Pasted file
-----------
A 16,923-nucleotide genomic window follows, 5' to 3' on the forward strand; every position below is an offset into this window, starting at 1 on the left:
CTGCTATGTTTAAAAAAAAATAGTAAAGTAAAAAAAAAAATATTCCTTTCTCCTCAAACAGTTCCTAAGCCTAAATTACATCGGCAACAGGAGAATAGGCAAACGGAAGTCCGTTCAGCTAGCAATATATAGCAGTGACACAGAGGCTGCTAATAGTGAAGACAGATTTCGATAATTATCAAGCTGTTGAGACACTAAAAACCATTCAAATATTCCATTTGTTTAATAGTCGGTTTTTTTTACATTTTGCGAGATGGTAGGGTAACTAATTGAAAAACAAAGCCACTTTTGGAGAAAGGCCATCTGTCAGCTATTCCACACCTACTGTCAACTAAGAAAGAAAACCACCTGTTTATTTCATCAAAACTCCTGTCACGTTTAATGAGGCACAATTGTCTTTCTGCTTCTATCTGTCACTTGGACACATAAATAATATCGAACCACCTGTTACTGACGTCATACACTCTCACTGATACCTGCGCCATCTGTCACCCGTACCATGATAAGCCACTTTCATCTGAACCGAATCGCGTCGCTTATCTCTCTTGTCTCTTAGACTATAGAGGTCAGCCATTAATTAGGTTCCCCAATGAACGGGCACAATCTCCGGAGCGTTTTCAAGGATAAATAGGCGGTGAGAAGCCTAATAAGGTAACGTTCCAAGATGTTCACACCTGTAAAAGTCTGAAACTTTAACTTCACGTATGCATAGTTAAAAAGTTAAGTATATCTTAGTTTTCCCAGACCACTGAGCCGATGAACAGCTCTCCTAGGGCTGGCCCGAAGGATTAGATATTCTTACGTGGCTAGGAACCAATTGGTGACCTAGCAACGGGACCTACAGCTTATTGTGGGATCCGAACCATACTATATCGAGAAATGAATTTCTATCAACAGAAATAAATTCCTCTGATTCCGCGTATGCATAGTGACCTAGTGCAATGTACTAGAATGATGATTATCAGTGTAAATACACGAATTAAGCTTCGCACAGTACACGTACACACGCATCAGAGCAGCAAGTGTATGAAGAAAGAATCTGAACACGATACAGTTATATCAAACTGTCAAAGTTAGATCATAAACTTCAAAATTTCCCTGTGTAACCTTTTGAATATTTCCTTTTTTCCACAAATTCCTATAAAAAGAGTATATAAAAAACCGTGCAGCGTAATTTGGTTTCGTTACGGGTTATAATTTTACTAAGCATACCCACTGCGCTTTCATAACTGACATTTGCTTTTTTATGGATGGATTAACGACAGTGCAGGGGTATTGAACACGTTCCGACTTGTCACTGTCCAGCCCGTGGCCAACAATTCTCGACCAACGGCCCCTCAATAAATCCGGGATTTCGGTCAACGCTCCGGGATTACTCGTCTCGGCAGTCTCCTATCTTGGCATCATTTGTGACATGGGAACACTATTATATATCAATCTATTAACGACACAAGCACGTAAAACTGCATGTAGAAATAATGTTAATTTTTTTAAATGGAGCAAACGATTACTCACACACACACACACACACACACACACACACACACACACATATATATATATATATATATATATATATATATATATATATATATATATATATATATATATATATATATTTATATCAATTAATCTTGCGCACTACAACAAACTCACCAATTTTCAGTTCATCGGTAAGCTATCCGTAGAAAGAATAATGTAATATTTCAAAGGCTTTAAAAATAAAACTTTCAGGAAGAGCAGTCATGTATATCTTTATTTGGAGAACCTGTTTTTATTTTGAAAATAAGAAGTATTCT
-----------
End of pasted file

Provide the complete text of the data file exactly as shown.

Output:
A 16,923-nucleotide genomic window follows, 5' to 3' on the forward strand; every position below is an offset into this window, starting at 1 on the left:
CTGCTATGTTTAAAAAAAAATAGTAAAGTAAAAAAAAAAATATTCCTTTCTCCTCAAACAGTTCCTAAGCCTAAATTACATCGGCAACAGGAGAATAGGCAAACGGAAGTCCGTTCAGCTAGCAATATATAGCAGTGACACAGAGGCTGCTAATAGTGAAGACAGATTTCGATAATTATCAAGCTGTTGAGACACTAAAAACCATTCAAATATTCCATTTGTTTAATAGTCGGTTTTTTTTACATTTTGCGAGATGGTAGGGTAACTAATTGAAAAACAAAGCCACTTTTGGAGAAAGGCCATCTGTCAGCTATTCCACACCTACTGTCAACTAAGAAAGAAAACCACCTGTTTATTTCATCAAAACTCCTGTCACGTTTAATGAGGCACAATTGTCTTTCTGCTTCTATCTGTCACTTGGACACATAAATAATATCGAACCACCTGTTACTGACGTCATACACTCTCACTGATACCTGCGCCATCTGTCACCCGTACCATGATAAGCCACTTTCATCTGAACCGAATCGCGTCGCTTATCTCTCTTGTCTCTTAGACTATAGAGGTCAGCCATTAATTAGGTTCCCCAATGAACGGGCACAATCTCCGGAGCGTTTTCAAGGATAAATAGGCGGTGAGAAGCCTAATAAGGTAACGTTCCAAGATGTTCACACCTGTAAAAGTCTGAAACTTTAACTTCACGTATGCATAGTTAAAAAGTTAAGTATATCTTAGTTTTCCCAGACCACTGAGCCGATGAACAGCTCTCCTAGGGCTGGCCCGAAGGATTAGATATTCTTACGTGGCTAGGAACCAATTGGTGACCTAGCAACGGGACCTACAGCTTATTGTGGGATCCGAACCATACTATATCGAGAAATGAATTTCTATCAACAGAAATAAATTCCTCTGATTCCGCGTATGCATAGTGACCTAGTGCAATGTACTAGAATGATGATTATCAGTGTAAATACACGAATTAAGCTTCGCACAGTACACGTACACACGCATCAGAGCAGCAAGTGTATGAAGAAAGAATCTGAACACGATACAGTTATATCAAACTGTCAAAGTTAGATCATAAACTTCAAAATTTCCCTGTGTAACCTTTTGAATATTTCCTTTTTTCCACAAATTCCTATAAAAAGAGTATATAAAAAACCGTGCAGCGTAATTTGGTTTCGTTACGGGTTATAATTTTACTAAGCATACCCACTGCGCTTTCATAACTGACATTTGCTTTTTTATGGATGGATTAACGACAGTGCAGGGGTATTGAACACGTTCCGACTTGTCACTGTCCAGCCCGTGGCCAACAATTCTCGACCAACGGCCCCTCAATAAATCCGGGATTTCGGTCAACGCTCCGGGATTACTCGTCTCGGCAGTCTCCTATCTTGGCATCATTTGTGACATGGGAACACTATTATATATCAATCTATTAACGACACAAGCACGTAAAACTGCATGTAGAAATAATGTTAATTTTTTTAAATGGAGCAAACGATTACTCACACACACACACACACACACACACACACACACACACACATATATATATATATATATATATATATATATATATATATATATATATATATATATATATATATATATATTTATATCAATTAATCTTGCGCACTACAACAAACTCACCAATTTTCAGTTCATCGGTAAGCTATCCGTAGAAAGAATAATGTAATATTTCAAAGGCTTTAAAAATAAAACTTTCAGGAAGAGCAGTCATGTATATCTTTATTTGGAGAACCTGTTTTTATTTTGAAAATAAGAAGTATTCT